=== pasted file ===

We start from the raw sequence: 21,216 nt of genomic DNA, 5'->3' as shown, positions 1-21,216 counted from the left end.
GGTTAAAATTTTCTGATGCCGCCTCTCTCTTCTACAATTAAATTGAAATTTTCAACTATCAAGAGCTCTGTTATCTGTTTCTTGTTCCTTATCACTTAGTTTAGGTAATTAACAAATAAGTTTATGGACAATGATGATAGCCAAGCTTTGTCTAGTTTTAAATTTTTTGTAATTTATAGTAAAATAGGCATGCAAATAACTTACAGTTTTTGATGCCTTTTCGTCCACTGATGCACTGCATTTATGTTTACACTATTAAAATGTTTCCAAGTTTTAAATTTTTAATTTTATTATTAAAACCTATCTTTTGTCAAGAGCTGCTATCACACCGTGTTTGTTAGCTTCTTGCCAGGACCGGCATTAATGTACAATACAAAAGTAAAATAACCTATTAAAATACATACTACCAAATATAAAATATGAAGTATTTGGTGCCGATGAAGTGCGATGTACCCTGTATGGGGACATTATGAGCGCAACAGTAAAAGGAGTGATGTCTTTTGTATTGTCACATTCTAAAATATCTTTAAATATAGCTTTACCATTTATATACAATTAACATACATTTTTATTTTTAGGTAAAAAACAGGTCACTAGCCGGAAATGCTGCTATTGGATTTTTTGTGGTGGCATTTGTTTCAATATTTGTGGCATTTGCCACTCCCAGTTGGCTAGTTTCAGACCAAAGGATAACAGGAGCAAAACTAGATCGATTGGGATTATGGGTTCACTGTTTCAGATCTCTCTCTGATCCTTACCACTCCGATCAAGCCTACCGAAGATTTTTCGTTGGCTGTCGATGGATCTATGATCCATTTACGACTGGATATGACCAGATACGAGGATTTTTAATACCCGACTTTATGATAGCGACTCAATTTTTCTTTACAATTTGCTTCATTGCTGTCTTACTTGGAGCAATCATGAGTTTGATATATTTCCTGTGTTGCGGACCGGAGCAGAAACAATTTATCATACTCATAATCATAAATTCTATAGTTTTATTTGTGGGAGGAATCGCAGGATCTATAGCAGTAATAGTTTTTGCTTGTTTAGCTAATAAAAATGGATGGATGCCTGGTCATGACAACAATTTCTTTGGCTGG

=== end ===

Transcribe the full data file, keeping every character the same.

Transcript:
We start from the raw sequence: 21,216 nt of genomic DNA, 5'->3' as shown, positions 1-21,216 counted from the left end.
GGTTAAAATTTTCTGATGCCGCCTCTCTCTTCTACAATTAAATTGAAATTTTCAACTATCAAGAGCTCTGTTATCTGTTTCTTGTTCCTTATCACTTAGTTTAGGTAATTAACAAATAAGTTTATGGACAATGATGATAGCCAAGCTTTGTCTAGTTTTAAATTTTTTGTAATTTATAGTAAAATAGGCATGCAAATAACTTACAGTTTTTGATGCCTTTTCGTCCACTGATGCACTGCATTTATGTTTACACTATTAAAATGTTTCCAAGTTTTAAATTTTTAATTTTATTATTAAAACCTATCTTTTGTCAAGAGCTGCTATCACACCGTGTTTGTTAGCTTCTTGCCAGGACCGGCATTAATGTACAATACAAAAGTAAAATAACCTATTAAAATACATACTACCAAATATAAAATATGAAGTATTTGGTGCCGATGAAGTGCGATGTACCCTGTATGGGGACATTATGAGCGCAACAGTAAAAGGAGTGATGTCTTTTGTATTGTCACATTCTAAAATATCTTTAAATATAGCTTTACCATTTATATACAATTAACATACATTTTTATTTTTAGGTAAAAAACAGGTCACTAGCCGGAAATGCTGCTATTGGATTTTTTGTGGTGGCATTTGTTTCAATATTTGTGGCATTTGCCACTCCCAGTTGGCTAGTTTCAGACCAAAGGATAACAGGAGCAAAACTAGATCGATTGGGATTATGGGTTCACTGTTTCAGATCTCTCTCTGATCCTTACCACTCCGATCAAGCCTACCGAAGATTTTTCGTTGGCTGTCGATGGATCTATGATCCATTTACGACTGGATATGACCAGATACGAGGATTTTTAATACCCGACTTTATGATAGCGACTCAATTTTTCTTTACAATTTGCTTCATTGCTGTCTTACTTGGAGCAATCATGAGTTTGATATATTTCCTGTGTTGCGGACCGGAGCAGAAACAATTTATCATACTCATAATCATAAATTCTATAGTTTTATTTGTGGGAGGAATCGCAGGATCTATAGCAGTAATAGTTTTTGCTTGTTTAGCTAATAAAAATGGATGGATGCCTGGTCATGACAACAATTTCTTTGGCTGG